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R&A will take time on 'sensitive' putter issue

Japan's Ai Miyazato tees off on the 18th during a practise round at The Royal and Ancient Golf Club of St. Andrews in Scotland, July 31, 200
Japan's Ai Miyazato tees off on the 18th during a practise round at The Royal and Ancient Golf Club of St. Andrews in Scotland, July 31, 200

LONDON (Reuters) - The proposed ban by the Royal and Ancient (R&A) on the anchoring of long putters was proving "particularly sensitive" in the United States, the sport's rule-making authority said on Friday in announcing it would take time to evaluate the responses.

In a statement issued the day after the closing of a 90-day window for the worldwide golfing community to react to the proposed ban, the R&A said it would continue working towards a final resolution.

While the R&A and the United States Golf Association (USGA) are in agreement the thorny issue of belly putters threatens to divide the sport with PGA Tour Commissioner Tim Fincham threatening not to enforce any rule change.

"Anchoring has been a polarizing issue in our sport and despite having weighed the matter thoroughly before making the proposal, we believed it was important to give stakeholders in the game the opportunity to air their views," the R&A said.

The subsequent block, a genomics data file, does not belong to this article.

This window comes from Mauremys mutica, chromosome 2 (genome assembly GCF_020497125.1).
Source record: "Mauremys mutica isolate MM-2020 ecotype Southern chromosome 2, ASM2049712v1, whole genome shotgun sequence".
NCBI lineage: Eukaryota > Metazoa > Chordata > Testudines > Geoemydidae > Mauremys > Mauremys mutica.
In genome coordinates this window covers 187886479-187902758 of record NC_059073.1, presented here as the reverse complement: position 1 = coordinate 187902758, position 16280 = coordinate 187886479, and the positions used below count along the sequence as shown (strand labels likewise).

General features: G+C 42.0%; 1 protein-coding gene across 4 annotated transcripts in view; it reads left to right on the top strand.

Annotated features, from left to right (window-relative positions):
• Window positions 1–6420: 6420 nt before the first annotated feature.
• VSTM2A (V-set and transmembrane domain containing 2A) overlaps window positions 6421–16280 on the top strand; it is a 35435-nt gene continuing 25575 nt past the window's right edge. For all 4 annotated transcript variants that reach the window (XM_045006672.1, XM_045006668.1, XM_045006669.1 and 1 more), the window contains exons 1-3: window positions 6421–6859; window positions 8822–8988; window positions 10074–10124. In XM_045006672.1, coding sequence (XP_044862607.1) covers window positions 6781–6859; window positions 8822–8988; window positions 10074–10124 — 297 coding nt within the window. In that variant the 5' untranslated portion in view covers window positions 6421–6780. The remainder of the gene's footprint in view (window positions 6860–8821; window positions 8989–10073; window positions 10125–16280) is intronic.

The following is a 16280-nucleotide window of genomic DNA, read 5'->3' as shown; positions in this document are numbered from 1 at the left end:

"Our consultation period has generated a number of considered responses which have continued to arrive right up to the deadline. We appreciate those responses and will take time to review and evaluate them.

"We note that this matter has proved particularly sensitive in the United States, while the proposed rule change has been received more favorably across the international golfing community.

"As we have throughout this process, we will work closely with the USGA in moving towards a final resolution."

Last November the R&A and USGA proposed to outlaw the controversial process of anchoring a long-handled putter to the body during the swing - a technique employed by three of the last five major winners - from 2016.

It has received support from the likes of world number one Rory McIlroy and 14-times major winner Tiger Woods but others such as British Open champion Ernie Els, who switched to a long putter in 2011, have voiced their opposition.

"The discussion has been informative and serves as a strong reminder of just how passionate golfers are about the game - no matter their position on this specific issue," the USGA said in a statement.

"Throughout this period, we have worked to explain the intent of Rule 14-1b, which aims to clarify and preserve the traditional and essential nature of the golf stroke that has helped to make golf a unique and enjoyable game of skill and challenge for centuries."

The R&A and USGA say putters should swing freely and not be anchored to any part of the body, and that swinging a club freely has been the essence of the 600-year-old sport.

(Reporting by Martyn Herman and Alison Wildey, editing by Justin Palmer)

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